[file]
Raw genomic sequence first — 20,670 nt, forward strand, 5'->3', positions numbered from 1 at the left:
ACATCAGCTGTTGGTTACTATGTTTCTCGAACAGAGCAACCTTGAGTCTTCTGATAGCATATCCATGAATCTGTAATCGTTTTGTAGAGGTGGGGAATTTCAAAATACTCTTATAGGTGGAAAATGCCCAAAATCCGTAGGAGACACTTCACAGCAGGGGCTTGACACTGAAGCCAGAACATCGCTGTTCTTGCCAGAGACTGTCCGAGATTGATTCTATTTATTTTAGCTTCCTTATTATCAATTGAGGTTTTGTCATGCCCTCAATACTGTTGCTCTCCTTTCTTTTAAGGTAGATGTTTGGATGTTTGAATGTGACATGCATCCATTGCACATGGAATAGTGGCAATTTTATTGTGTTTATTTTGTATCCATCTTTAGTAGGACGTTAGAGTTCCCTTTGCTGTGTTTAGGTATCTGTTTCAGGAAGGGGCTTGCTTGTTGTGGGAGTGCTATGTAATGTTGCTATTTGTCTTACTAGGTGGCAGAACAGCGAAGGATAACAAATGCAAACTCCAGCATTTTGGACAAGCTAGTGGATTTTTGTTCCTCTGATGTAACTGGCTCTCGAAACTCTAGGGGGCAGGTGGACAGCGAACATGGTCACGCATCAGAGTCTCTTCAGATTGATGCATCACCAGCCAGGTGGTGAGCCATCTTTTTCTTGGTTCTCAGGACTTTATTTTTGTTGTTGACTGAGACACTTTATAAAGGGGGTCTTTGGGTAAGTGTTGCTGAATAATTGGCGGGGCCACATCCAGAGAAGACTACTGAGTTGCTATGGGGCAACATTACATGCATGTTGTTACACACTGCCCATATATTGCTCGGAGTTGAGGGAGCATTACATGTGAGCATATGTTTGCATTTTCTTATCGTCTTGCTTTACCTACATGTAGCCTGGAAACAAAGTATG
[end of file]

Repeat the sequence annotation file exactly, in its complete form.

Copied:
Raw genomic sequence first — 20,670 nt, forward strand, 5'->3', positions numbered from 1 at the left:
ACATCAGCTGTTGGTTACTATGTTTCTCGAACAGAGCAACCTTGAGTCTTCTGATAGCATATCCATGAATCTGTAATCGTTTTGTAGAGGTGGGGAATTTCAAAATACTCTTATAGGTGGAAAATGCCCAAAATCCGTAGGAGACACTTCACAGCAGGGGCTTGACACTGAAGCCAGAACATCGCTGTTCTTGCCAGAGACTGTCCGAGATTGATTCTATTTATTTTAGCTTCCTTATTATCAATTGAGGTTTTGTCATGCCCTCAATACTGTTGCTCTCCTTTCTTTTAAGGTAGATGTTTGGATGTTTGAATGTGACATGCATCCATTGCACATGGAATAGTGGCAATTTTATTGTGTTTATTTTGTATCCATCTTTAGTAGGACGTTAGAGTTCCCTTTGCTGTGTTTAGGTATCTGTTTCAGGAAGGGGCTTGCTTGTTGTGGGAGTGCTATGTAATGTTGCTATTTGTCTTACTAGGTGGCAGAACAGCGAAGGATAACAAATGCAAACTCCAGCATTTTGGACAAGCTAGTGGATTTTTGTTCCTCTGATGTAACTGGCTCTCGAAACTCTAGGGGGCAGGTGGACAGCGAACATGGTCACGCATCAGAGTCTCTTCAGATTGATGCATCACCAGCCAGGTGGTGAGCCATCTTTTTCTTGGTTCTCAGGACTTTATTTTTGTTGTTGACTGAGACACTTTATAAAGGGGGTCTTTGGGTAAGTGTTGCTGAATAATTGGCGGGGCCACATCCAGAGAAGACTACTGAGTTGCTATGGGGCAACATTACATGCATGTTGTTACACACTGCCCATATATTGCTCGGAGTTGAGGGAGCATTACATGTGAGCATATGTTTGCATTTTCTTATCGTCTTGCTTTACCTACATGTAGCCTGGAAACAAAGTATG